TL;DR: Understanding Mexican Spanish requires adapting your ear to a different accent and processing a distinct vocabulary. Join us in reviewing the many quirks and turns that make Mexican Spanish unique.
Have you ever wondered why the characters of Oswaldo sound so different from those of Si fueras tú?
Why Learn Mexican Spanish?
The United Mexican States are home to over 125 million people, which makes them the second most populated country in Latin America. In addition, they also have one of the best-developed movie and TV industries in the region. This has turned them into one of the most culturally-influential countries in the region.
In many ways, Mexican Spanish defines the standard for “Latin American Spanish”. Most people who grew up anywhere between El Paso and Patagonia grew up within hearing distance of Televisa – so most of the time, we can understand Mexican Spanish (or at least, its more neutral variants) to a T.
People learning Spanish as a second language, on the other hand, often learn from textbooks and audio materials produced in Spain, which can cause quite the linguistic shock at first. If you are curious about the Spanish Mexicans are speaking on the streets; read our guide to Mexican slang.
How is Mexican Spanish Different?
The first thing we need to know about Mexican Spanish is that it’s still Spanish. Most of the vocabulary is the same, and it operates under the same basic rules and logic.
Plus, it is no less correct than Peninsular Spanish (or “Castilian”). This variant (just like the people who speak it) has simply been shaped by 400 years of different influences.
When we compare Mexican Spanish to Peninsular Spanish, we can spot three main sources of differences. Let’s go over them one by one, from the smallest to the largest.
Grammar usage differences
Mexican Spanish doesn’t have different grammar rules as Peninsular Spanish. However, Mexican Spanish speakers often tweak these rules a little bit, or choose to say things differently.
First, they like to use undefined articles more often. Where a peninsular speaker would say “el lapicero” or “the pen”, Mexican speakers would gravitate towards “un lapicero” or “a pen”.
Next, they also like to ask questions in the negative. Take a look at the classic invitation to come upstairs for a nightcap. Most countries would use “Would you like a cup of coffee?” (¿Gusta pasar por una taza de café?).
But in Mexico, the default invite would be “¿No gusta pasar por una tacita de café?” or “Wouldn’t you like a cup of coffee?”
Why? In a way, it’s considered more polite. But doesn’t it make the coffee sound much more tempting?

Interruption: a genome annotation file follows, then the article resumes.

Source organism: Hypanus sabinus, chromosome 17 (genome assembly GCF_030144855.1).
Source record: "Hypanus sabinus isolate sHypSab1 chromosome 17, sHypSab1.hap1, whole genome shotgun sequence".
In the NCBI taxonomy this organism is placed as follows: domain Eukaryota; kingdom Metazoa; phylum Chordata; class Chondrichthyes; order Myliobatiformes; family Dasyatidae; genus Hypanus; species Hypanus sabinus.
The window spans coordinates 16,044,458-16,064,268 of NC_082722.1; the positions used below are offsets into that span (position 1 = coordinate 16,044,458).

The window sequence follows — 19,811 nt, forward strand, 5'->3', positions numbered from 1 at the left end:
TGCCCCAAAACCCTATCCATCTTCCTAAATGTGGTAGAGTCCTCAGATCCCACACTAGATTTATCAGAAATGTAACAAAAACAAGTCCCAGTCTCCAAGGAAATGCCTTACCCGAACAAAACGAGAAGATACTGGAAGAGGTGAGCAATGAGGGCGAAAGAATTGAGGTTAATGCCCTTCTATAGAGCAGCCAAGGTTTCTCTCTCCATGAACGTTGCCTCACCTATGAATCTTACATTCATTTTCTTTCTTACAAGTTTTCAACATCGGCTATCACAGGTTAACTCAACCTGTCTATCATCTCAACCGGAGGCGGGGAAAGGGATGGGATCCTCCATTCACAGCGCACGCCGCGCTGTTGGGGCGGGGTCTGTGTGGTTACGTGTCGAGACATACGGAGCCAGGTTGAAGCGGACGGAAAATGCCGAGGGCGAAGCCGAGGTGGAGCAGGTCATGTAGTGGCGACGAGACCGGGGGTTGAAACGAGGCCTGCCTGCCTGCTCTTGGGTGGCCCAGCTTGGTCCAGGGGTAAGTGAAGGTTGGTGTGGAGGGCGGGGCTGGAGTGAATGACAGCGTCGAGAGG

Finally, Mexican Spanish speakers also like to keep the past simple – that is, to use the simple past instead of the present perfect. So this side of the Atlantic, expect to hear more “I ate everything” than “I have eaten everything.”
If you were to hear a group of Mexican Speakers through a thick brick wall, you probably wouldn’t be able to make out what they’re saying. However, you’d be able to tell that they’re Mexican. Meanwhile, most Mexicans will be able to tell you which part of Mexico they’re from.
Depending who you ask, there are either four of seven distinct regional accents across Mexico.
Even if you are not very good with accents, you should be able to tell apart the melodies of:
- The “standard” Chilango accent, spoken in the capital and highlands around it
- The clipped coastal accent
- The northern drawl, from the regions closer to the United States
- The nahuatl-influenced Southeastern accent
If you are really into accents, check out the following compilation of people from all 32 Mexican States saying the same phrase:
When it comes to Mexican Spanish peculiarities, their special vocabulary takes the cake. The country is infamous for its colorful slang expressions, which most Latin Americans know thanks to Televisa. However, they also have a lot of polite, yet uniquely Mexican, vocabulary that can easily confound newcomers.
Unlike Peninsular Spanish, the Mexican variant draws from two additional influences: nahuatl (the old Aztec tongue) and English, since the United States are right there.
Mexicans tend to be much more open than Spaniards to borrowing English words, and of keeping the English pronunciation of these loanwords. You can say something like “OK”, “cool”, or “miel de maple” (maple syrup) instead of the traditional “está bien”, “genial” or “miel de arce”.
They also adapted other verbs and gave them a Spanish conjugation, like checar (or to check, which would be revisar in Peninsular Spanish).
Meanwhile, you would be hard-pressed to discuss Mexican food without a few nahuatl words, like elote, aguacate, or petaca (that is, corn, avocado, or that little bottle that you use to sneak liqueur into a formal function).
Mexican Slang 101
We couldn’t finish a blog post on Mexican Spanish without a compilation of their most popular slang terms.
- ¡Aguas!: Literally “Waters!”, but it really means “Watch out!”
- Wey: Just like chamaco, “dude”
- Naco and fresa: The two sides of the Mexican Social Force. Nacos are lower-class people or habits, while Fresa is anything bougie.
- ¡Qué padre! or ¡Qué chido!: So cool!
Does it look like we are missing something? Since our moms read this blog, we have steered clear of anything too R-rated.
We could probably write an entire encyclopedia about Mexican Spanish words and slang (and someone has)
The best way to learn how to use all these words naturally? Just spend a few hours hearing the locals speak among themselves. At Lingopie, we have hundreds of hours of content that will let you do just that.
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